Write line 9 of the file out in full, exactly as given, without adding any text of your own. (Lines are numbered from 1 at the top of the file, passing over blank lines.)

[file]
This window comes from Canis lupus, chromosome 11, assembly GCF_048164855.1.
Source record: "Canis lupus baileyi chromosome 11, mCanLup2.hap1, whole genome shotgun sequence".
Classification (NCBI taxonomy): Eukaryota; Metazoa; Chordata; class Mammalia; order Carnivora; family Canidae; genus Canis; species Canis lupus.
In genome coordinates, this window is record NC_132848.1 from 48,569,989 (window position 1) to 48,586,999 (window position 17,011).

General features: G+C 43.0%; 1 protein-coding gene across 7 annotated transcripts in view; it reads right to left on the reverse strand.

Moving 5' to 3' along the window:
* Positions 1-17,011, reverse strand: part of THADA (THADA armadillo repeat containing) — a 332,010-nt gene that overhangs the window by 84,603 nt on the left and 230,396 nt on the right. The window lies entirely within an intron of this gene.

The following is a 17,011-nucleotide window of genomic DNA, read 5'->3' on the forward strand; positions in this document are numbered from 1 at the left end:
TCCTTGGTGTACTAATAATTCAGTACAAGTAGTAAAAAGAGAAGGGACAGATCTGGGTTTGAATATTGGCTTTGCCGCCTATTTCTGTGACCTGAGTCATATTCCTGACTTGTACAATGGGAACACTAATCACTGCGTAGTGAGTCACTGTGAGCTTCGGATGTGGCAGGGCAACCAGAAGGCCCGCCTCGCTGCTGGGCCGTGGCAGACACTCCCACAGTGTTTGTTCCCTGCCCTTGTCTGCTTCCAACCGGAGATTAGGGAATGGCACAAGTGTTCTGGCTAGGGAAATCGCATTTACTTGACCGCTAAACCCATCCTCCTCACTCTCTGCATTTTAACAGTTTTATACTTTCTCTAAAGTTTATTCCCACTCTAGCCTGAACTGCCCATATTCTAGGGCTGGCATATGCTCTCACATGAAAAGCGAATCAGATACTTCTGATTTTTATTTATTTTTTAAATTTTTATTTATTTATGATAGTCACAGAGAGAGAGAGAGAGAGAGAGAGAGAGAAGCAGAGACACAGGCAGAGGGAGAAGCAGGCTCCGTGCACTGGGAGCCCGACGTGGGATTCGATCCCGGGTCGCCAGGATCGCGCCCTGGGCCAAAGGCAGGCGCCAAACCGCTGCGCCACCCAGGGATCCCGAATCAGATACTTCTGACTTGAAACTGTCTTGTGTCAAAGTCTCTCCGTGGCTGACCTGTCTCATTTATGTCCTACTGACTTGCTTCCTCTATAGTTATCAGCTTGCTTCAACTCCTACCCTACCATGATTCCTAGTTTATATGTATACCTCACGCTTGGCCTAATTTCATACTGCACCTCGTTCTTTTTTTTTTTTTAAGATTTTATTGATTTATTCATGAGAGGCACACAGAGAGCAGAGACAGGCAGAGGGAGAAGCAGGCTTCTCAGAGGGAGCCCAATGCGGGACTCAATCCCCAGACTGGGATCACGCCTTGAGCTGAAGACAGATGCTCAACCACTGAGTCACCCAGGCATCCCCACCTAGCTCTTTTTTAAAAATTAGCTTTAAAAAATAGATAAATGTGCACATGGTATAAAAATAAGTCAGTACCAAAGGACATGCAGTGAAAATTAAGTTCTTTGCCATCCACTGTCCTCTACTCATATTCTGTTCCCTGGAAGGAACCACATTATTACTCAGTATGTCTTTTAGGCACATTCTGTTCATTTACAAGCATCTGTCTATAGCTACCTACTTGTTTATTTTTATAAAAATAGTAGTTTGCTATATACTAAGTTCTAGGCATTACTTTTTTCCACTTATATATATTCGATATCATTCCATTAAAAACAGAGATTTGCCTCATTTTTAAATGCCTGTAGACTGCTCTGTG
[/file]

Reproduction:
TCCTTGGTGTACTAATAATTCAGTACAAGTAGTAAAAAGAGAAGGGACAGATCTGGGTTTGAATATTGGCTTTGCCGCCTATTTCTGTGACCTGAGTCATATTCCTGACTTGTACAATGGGAACACTAATCACTGCGTAGTGAGTCACTGTGAGCTTCGGATGTGGCAGGGCAACCAGAAGGCCCGCCTCGCTGCTGGGCCGTGGCAGACACTCCCACAGTGTTTGTTCCCTGCCCTTGTCTGCTTCCAACCGGAGATTAGGGAATGGCACAAGTGTTCTGGCTAGGGAAATCGCATTTACTTGACCGCTAAACCCATCCTCCTCACTCTCTGCATTTTAACAGTTTTATACTTTCTCTAAAGTTTATTCCCACTCTAGCCTGAACTGCCCATATTCTAGGGCTGGCATATGCTCTCACATGAAAAGCGAATCAGATACTTCTGATTTTTATTTATTTTTTAAATTTTTATTTATTTATGATAGTCACAGAGAGAGAGAGAGAGAGAGAGAGAGAGAAGCAGAGACACAGGCAGAGGGAGAAGCAGGCTCCGTGCACTGGGAGCCCGACGTGGGATTCGATCCCGGGTCGCCAGGATCGCGCCCTGGGCCAAAGGCAGGCGCCAAACCGCTGCGCCACCCAGGGATCCCGAATCAGATACTTCTGACTTGAAACTGTCTTGTGTCAAAGTCTCTCCGTGGCTGACCTGTCTCATTTATGTCCTACTGACTTGCTTCCTCTATAGTTATCAGCTTGCTTCAACTCCTACCCTACCATGATTCCTAGTTTATATGTATACCTCACGCTTGGCCTAATTTCATACTGCACCTCGTTCTTTTTTTTTTTTTAAGATTTTATTGATTTATTCATGAGAGGCACACAGAGAGCAGAGACAGGCAGAGGGAGAAGCAGGCTTCTCAGAGGGAGCCCAATGCGGGACTCAATCCCCAGACTGGGATCACGCCTTGAGCTGAAGACAGATGCTCAACCACTGAGTCACCCAGGCATCCCCACCTAGCTCTTTTTTAAAAATTAGCTTTAAAAAATAGATAAATGTGCACATGGTATAAAAATAAGTCAGTACCAAAGGACATGCAGTGAAAATTAAGTTCTTTGCCATCCACTGTCCTCTACTCATATTCTGTTCCCTGGAAGGAACCACATTATTACTCAGTATGTCTTTTAGGCACATTCTGTTCATTTACAAGCATCTGTCTATAGCTACCTACTTGTTTATTTTTATAAAAATAGTAGTTTGCTATATACTAAGTTCTAGGCATTACTTTTTTCCACTTATATATATTCGATATCATTCCATTAAAAACAGAGATTTGCCTCATTTTTAAATGCCTGTAGACTGCTCTGTG